High Resolution Scanning Electron Microscope Examination of the Fish Scale: Inspiration for Novel Biomaterials
|Periodical||Journal of Biomimetics, Biomaterials, and Tissue Engineering (Volume 4)|
|Main Theme||Journal of Biomimetics, Biomaterials and Tissue Engineering Vol.4|
|Citation||Ravneet et al., 2009, Journal of Biomimetics, Biomaterials, and Tissue Engineering, 4, 13|
|Online since||December, 2009|
|Authors||Ravneet, M.L. Sharma, H.P.S. Kang|
|Keywords||Biomaterial, Collagen, Fish Scale, Hydroxyapatite (HAP), Proteoglycan, Scanning Electron Microscope (SEM), Temperature Resistance|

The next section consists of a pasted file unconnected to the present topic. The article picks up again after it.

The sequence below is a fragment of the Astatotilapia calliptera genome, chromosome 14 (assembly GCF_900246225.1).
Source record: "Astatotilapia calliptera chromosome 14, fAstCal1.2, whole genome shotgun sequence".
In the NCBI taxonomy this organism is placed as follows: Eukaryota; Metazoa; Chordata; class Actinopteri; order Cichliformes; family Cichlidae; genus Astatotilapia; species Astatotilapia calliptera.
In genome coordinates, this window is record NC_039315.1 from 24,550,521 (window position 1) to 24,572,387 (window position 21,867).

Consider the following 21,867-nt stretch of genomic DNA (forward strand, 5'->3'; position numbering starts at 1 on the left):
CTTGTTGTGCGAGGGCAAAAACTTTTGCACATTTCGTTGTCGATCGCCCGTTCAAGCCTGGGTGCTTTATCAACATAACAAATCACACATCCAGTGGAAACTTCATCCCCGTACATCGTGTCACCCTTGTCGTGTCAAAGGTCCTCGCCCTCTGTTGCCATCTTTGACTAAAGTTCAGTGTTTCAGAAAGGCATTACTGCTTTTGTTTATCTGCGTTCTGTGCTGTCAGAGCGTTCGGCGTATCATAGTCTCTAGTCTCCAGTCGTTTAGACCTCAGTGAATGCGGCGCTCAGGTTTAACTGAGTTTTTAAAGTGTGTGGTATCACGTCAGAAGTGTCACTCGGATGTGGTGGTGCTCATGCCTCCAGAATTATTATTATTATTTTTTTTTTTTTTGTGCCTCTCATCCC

A Scanning Electron Microscopic study on the fish scale of Cyprinus carpio communis (freshwater carp), depicts remarkable structural and compositional characteristics which may be used as inspiration for novel biomaterial design. The fracture surface structure and sintered fish scale reveals an osseous layer on its dorsal side. It has a compact heterogeneous crystalloid-like structure of assorted shapes and sizes. The ventral side is made of orthogonally arranged mineralized needle like crystalloids template embedded in a fibrillary plate. Frozen scales revealed that this dorsal layer may contain high atomic number elements as it appeared bright with back scattered electron signals. The ventral side consists of collagen plates and a matrix, which are arranged orthogonally in a double-twisted, plywood-like structure. There are alternate crystalloid and matrix which are arranged orthogonally and forming 15-17 layers in between these two sides. This provides useful information of scale composition. Design features from the structure of the fish scale may be useful in the development of functional biomaterials, in various different fields including nano-composites, biopolymers and natural source of hydroxyapatite, used in applied therapeutic, pharmaceutical industries and semiconductor technology. The tolerance of the fish scale to high temperature and very low temperature cooling revealed unique characteristics for biomaterial fabrication. The orthogonally arranged ventral side plates of collagen embedded in proteoglycans may also prove to be a good source of scaffold material for cell culturing for tissue engineering.